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NEAC SAAC partners up with Special Olympics for annual community outreach initiative

NEAC SAAC partners up with Special Olympics for annual community outreach initiative

GANSEVOORT, N.Y. – For the second straight year, the North Eastern Athletic Conference (NEAC) Student-Athlete Advisory Committee (SAAC) teamed up with Special Olympics for the conference’s annual community outreach initiative, as the NEAC SAAC was involved with two separate Special Olympics events this past Sunday, April 1.

With 13 full-member schools spread out across four different states, the NEAC holds two separate community service events with its six North schools (Cazenovia College, Keuka College, Morrisville State College, SUNY Cobleskill, SUNY Institute of Technology and Wells College ) and seven South schools (College of Saint Elizabeth, Gallaudet University, Lancaster Bible College, Penn State Abington, Penn State Berks, Penn State Harrisburg and Wilson College).  This year, the North held a basketball training session in partnership with Special Olympics New York, while the South volunteered at the 2012 Special Olympics Pennsylvania Eastern Bowling Sectional in Allentown, Pa.

Thirteen Special Olympics athletes from the Syracuse, N.Y., area joined 18 members of the NEAC North SAAC for the basketball training session, which was held at Cazenovia College in Cazenovia, N.Y.  Run by SAAC advisors and head basketball coaches Matt Allen (SUNY Cobleskill) and Mike O’Brien (Wells), the athletes from both sides went through a variety of basketball drills involving shooting, passing and dribbling and also competed in multiple mixed scrimmages. 

“The event really went well for us,” said Special Olympics head basketball coach Jeff Manzo.  “Having actual college coaches and athletes there really helped us out, and my athletes really enjoyed being able to compete against them and show off their skills.”

“The best part for me was that both groups not only interacted well with one another but also competed hard against each other during scrimmages,” said NEAC assistant commissioner Eugenio Mercurio, who oversaw the event.  “Coach Manzo came into the event hoping to disprove some of the stereotypes that people have when they think about Special Olympians in regards to what they can and can’t do, and I think his group was able to do that by proving that they can really play and keep up with our student-athletes.”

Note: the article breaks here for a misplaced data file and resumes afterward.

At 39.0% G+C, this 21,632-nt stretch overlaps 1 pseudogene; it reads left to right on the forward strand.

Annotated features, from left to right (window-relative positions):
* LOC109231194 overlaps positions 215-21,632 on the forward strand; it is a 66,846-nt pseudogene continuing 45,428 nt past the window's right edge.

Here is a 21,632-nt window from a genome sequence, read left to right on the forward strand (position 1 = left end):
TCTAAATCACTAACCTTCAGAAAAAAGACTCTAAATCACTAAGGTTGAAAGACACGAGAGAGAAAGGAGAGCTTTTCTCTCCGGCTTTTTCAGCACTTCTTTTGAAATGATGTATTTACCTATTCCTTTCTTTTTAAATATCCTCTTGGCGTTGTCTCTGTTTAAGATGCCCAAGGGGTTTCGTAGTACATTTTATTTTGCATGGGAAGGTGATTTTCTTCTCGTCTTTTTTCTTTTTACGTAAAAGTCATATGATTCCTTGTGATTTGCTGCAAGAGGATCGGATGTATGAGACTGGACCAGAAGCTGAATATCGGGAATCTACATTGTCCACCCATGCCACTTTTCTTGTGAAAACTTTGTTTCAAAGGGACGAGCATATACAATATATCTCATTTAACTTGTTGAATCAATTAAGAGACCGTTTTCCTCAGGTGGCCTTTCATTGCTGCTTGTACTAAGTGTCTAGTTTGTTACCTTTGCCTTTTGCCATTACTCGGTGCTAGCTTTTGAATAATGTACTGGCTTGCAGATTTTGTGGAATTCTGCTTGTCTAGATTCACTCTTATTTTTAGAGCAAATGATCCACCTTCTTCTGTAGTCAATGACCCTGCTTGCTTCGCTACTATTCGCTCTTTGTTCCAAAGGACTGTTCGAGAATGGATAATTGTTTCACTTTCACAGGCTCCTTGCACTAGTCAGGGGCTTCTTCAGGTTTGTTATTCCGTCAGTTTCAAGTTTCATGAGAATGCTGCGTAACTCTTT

The Eastern Bowling Sectional featured 320 Special Olympians spread out across four bowling alleys throughout Pennsylvania, with 21 members of the NEAC South SAAC group volunteering at Allentown’s Mountainville Bowling Complex.  The group served as lane monitors for the event, as they were split into groups of two and assigned to a specific lane to shadow the Special Olympians and ensure that they bowled in the correct order and on the right lanes, while also recording the scores of the athletes for each of their three games.

“It was a tremendous experience for our student-athletes,” explained NEAC Commissioner Candice Murray, who attended the event.  “It was great to see them interact with the Special Olympians and form a friendship not only for the day but one that will last well into the future.”

“The (Berks) student-athletes and I had a wonderful experience on Sunday,” added Penn State Berks SAAC advisor Tyler Schueck.  “It was a lot of fun getting to help out a great event like that.”

The NEAC also used the day to recognize National STUDENT-Athlete Day by awarding all of the student-athletes that attended the events with award certificates that were provided by the National Consortium for Academics & Sports (NCAS).  National STUDENT-Athlete Day, which will be officially celebrated on Friday, April 6, was established by the NCAS 25 years ago to honor student-athletes who have achieved excellence in academics and athletics, while having made significant contributions to their schools and communities.  The day is celebrated annually and has become one of America’s strongest endeavors promoting the positive virtues of sport and student-athletes as a whole, and the positive affect they both have on society.

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